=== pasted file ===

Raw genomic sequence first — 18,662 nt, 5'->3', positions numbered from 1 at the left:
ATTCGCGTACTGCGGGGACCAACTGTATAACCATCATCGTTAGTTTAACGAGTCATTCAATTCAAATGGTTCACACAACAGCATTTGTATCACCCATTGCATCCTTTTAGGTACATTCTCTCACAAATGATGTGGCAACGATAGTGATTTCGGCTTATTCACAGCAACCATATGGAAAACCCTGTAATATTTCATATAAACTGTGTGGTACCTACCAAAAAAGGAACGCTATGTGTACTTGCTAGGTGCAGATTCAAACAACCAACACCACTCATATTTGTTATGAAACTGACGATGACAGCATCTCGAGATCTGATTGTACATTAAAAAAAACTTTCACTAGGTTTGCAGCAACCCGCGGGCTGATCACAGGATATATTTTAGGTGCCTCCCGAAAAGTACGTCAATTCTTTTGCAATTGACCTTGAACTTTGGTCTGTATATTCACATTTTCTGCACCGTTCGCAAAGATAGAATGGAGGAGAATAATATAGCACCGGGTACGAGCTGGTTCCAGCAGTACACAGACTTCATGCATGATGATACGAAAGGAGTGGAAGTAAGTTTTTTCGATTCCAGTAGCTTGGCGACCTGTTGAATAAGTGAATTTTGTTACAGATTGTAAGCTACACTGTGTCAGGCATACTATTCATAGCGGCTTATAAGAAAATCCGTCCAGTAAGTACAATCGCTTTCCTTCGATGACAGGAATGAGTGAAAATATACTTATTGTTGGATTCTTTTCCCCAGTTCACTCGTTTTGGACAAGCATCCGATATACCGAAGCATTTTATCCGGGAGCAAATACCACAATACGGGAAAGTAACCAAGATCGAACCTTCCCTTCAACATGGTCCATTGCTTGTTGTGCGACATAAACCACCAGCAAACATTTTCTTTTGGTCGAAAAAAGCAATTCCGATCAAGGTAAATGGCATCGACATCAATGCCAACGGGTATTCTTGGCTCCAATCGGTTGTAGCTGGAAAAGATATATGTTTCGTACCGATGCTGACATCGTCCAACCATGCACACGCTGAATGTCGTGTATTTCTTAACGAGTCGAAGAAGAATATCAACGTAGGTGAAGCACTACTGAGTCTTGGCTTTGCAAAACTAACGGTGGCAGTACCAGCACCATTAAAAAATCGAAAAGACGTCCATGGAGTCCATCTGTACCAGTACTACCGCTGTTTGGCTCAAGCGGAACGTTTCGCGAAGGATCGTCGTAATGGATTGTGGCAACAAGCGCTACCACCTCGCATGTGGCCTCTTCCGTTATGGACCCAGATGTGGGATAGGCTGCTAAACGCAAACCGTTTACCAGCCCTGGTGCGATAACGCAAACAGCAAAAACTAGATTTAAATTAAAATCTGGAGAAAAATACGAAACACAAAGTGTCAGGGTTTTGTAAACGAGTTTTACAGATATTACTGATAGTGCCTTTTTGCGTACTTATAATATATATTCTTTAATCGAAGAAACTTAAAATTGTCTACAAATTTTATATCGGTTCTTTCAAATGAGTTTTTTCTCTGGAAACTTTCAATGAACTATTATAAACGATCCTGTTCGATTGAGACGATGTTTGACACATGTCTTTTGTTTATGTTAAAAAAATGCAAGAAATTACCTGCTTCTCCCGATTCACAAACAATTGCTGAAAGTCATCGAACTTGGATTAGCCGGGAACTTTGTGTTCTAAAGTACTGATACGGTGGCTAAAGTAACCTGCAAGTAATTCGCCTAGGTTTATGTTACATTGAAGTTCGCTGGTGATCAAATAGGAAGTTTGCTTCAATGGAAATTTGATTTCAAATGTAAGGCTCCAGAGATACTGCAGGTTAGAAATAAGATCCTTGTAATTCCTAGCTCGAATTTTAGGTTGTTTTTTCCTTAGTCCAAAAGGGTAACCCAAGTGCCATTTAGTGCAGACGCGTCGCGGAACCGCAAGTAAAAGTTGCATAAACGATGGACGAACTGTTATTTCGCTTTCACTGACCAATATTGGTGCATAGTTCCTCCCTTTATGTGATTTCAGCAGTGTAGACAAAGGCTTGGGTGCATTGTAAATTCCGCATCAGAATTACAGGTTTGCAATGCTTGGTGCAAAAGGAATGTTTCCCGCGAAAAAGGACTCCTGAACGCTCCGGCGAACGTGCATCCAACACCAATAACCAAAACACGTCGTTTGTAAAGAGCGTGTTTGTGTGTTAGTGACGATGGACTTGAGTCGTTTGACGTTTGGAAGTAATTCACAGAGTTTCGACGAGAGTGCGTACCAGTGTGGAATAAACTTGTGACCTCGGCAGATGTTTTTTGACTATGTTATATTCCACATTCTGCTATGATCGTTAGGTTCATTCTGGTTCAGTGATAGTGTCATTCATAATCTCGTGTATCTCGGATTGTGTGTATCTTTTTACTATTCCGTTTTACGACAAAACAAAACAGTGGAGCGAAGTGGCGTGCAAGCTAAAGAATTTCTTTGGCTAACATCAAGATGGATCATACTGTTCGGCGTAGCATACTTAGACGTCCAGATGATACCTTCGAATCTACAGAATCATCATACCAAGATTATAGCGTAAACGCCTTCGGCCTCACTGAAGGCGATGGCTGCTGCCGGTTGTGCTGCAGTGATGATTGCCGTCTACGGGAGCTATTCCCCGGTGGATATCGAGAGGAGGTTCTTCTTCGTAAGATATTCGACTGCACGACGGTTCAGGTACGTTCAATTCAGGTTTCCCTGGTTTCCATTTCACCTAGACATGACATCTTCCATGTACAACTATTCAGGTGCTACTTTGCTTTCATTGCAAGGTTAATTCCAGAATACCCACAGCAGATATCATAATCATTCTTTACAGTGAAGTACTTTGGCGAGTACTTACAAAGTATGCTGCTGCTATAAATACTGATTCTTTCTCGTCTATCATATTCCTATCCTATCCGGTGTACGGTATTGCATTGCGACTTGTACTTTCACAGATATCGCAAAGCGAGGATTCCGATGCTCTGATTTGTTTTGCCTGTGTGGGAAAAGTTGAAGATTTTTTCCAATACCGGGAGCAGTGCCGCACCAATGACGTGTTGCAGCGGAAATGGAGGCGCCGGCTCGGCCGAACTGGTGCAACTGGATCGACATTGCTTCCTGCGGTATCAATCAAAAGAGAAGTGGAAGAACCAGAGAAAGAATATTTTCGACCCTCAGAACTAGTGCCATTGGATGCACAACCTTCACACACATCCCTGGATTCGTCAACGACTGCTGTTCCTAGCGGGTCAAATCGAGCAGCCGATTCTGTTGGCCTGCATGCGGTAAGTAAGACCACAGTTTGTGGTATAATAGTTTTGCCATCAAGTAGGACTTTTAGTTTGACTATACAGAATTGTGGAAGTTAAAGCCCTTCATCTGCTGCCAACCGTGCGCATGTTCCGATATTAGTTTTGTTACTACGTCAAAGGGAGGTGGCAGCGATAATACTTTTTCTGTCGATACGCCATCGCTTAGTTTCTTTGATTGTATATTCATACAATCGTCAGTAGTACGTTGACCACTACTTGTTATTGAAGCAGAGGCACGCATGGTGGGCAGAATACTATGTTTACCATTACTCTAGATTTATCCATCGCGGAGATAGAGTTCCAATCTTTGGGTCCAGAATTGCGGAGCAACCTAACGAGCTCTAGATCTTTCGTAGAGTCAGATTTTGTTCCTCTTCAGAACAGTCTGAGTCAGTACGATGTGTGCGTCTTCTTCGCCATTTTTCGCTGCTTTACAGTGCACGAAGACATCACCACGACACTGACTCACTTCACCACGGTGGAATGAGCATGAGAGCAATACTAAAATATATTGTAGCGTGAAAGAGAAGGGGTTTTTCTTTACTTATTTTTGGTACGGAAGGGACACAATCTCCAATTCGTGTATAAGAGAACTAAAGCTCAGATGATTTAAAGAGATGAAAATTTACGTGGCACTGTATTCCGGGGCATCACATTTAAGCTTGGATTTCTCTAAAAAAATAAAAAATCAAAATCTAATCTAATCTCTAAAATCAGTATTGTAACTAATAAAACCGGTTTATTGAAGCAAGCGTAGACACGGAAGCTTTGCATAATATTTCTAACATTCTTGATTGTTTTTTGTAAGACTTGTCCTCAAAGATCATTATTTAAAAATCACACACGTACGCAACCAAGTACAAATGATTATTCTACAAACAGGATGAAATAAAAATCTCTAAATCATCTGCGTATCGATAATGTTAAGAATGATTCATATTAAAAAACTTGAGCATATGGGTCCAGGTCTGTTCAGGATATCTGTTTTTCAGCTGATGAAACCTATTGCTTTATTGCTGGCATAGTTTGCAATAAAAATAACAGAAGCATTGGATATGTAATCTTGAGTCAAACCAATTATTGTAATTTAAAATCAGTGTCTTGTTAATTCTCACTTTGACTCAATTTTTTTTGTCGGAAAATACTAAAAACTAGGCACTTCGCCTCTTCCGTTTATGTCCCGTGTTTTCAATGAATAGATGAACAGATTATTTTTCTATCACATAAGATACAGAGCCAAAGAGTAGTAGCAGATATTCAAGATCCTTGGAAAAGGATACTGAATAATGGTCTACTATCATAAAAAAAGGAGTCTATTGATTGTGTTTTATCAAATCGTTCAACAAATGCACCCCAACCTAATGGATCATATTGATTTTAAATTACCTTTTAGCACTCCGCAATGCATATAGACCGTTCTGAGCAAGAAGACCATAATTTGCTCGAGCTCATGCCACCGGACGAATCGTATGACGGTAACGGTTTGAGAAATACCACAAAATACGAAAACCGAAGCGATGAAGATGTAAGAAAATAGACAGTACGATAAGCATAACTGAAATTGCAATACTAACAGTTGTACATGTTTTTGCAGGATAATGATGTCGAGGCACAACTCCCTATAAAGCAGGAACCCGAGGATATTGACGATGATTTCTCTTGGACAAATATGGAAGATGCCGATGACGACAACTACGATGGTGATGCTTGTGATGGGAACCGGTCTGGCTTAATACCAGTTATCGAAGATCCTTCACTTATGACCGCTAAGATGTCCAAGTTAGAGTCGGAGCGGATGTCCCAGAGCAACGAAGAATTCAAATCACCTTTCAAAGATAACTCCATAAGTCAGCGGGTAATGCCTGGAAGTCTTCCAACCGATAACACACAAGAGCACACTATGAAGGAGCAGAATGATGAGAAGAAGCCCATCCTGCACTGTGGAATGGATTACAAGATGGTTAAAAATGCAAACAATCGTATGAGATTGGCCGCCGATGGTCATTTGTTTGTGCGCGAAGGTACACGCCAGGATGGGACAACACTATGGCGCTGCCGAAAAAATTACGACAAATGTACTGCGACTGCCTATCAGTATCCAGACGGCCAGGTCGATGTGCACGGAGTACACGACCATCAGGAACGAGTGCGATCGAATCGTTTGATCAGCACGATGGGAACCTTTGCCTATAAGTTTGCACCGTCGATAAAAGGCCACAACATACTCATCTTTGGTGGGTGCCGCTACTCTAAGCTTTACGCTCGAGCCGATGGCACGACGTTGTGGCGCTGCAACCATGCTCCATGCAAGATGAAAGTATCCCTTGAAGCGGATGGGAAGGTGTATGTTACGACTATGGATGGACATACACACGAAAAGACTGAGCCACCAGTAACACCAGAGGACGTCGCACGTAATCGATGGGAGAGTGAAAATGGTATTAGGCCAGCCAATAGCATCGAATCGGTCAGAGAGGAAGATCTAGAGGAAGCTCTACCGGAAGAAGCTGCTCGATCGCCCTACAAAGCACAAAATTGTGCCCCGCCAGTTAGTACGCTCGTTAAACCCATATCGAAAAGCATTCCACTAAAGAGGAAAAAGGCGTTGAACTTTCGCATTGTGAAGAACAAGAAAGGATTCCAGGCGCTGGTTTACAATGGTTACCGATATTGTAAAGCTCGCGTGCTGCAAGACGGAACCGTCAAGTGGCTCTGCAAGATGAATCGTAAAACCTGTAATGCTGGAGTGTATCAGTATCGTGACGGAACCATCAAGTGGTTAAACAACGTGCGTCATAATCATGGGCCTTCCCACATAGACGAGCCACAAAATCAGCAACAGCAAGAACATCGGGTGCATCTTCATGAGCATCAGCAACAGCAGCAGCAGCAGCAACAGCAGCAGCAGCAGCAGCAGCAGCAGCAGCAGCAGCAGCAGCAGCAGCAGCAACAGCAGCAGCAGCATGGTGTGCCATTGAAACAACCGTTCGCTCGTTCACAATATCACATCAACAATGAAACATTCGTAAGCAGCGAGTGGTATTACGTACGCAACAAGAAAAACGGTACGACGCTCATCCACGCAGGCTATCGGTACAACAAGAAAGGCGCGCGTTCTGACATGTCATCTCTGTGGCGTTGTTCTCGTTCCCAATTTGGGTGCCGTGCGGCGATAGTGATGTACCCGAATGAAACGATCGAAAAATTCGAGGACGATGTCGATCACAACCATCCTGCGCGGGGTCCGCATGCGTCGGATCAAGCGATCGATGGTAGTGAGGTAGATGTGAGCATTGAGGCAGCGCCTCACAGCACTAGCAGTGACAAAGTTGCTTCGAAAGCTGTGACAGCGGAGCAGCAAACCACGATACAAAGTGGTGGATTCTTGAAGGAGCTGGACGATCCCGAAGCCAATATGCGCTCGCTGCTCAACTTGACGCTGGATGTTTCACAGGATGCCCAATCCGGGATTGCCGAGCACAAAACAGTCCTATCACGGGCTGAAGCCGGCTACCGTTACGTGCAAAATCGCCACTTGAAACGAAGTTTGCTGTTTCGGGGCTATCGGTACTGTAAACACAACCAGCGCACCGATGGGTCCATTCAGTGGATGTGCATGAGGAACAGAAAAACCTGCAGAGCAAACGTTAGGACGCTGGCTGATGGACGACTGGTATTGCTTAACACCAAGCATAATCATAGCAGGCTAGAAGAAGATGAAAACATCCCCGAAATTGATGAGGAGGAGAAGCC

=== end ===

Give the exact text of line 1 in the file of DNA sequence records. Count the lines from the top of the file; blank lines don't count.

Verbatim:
Raw genomic sequence first — 18,662 nt, 5'->3', positions numbered from 1 at the left: